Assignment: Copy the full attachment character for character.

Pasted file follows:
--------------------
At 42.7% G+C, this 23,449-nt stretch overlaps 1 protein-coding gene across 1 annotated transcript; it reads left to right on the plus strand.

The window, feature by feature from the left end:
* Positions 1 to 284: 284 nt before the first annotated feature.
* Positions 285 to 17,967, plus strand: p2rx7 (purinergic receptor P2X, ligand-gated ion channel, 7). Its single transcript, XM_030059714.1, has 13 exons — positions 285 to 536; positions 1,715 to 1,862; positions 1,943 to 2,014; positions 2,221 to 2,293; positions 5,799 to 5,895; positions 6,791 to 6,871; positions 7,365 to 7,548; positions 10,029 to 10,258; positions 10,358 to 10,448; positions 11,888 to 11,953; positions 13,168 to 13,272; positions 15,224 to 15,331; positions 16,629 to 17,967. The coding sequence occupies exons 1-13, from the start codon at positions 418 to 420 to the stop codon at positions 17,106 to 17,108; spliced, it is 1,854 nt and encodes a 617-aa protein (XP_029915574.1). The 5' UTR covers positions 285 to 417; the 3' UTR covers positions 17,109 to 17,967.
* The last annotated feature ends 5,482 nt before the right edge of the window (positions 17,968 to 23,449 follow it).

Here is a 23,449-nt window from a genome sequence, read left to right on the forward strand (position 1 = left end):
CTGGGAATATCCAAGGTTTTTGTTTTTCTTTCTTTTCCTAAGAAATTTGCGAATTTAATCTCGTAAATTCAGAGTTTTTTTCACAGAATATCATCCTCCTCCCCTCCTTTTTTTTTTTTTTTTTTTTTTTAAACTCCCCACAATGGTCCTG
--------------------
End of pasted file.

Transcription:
At 42.7% G+C, this 23,449-nt stretch overlaps 1 protein-coding gene across 1 annotated transcript; it reads left to right on the plus strand.

The window, feature by feature from the left end:
* Positions 1 to 284: 284 nt before the first annotated feature.
* Positions 285 to 17,967, plus strand: p2rx7 (purinergic receptor P2X, ligand-gated ion channel, 7). Its single transcript, XM_030059714.1, has 13 exons — positions 285 to 536; positions 1,715 to 1,862; positions 1,943 to 2,014; positions 2,221 to 2,293; positions 5,799 to 5,895; positions 6,791 to 6,871; positions 7,365 to 7,548; positions 10,029 to 10,258; positions 10,358 to 10,448; positions 11,888 to 11,953; positions 13,168 to 13,272; positions 15,224 to 15,331; positions 16,629 to 17,967. The coding sequence occupies exons 1-13, from the start codon at positions 418 to 420 to the stop codon at positions 17,106 to 17,108; spliced, it is 1,854 nt and encodes a 617-aa protein (XP_029915574.1). The 5' UTR covers positions 285 to 417; the 3' UTR covers positions 17,109 to 17,967.
* The last annotated feature ends 5,482 nt before the right edge of the window (positions 17,968 to 23,449 follow it).

Here is a 23,449-nt window from a genome sequence, read left to right on the forward strand (position 1 = left end):
CTGGGAATATCCAAGGTTTTTGTTTTTCTTTCTTTTCCTAAGAAATTTGCGAATTTAATCTCGTAAATTCAGAGTTTTTTTCACAGAATATCATCCTCCTCCCCTCCTTTTTTTTTTTTTTTTTTTTTTTAAACTCCCCACAATGGTCCTG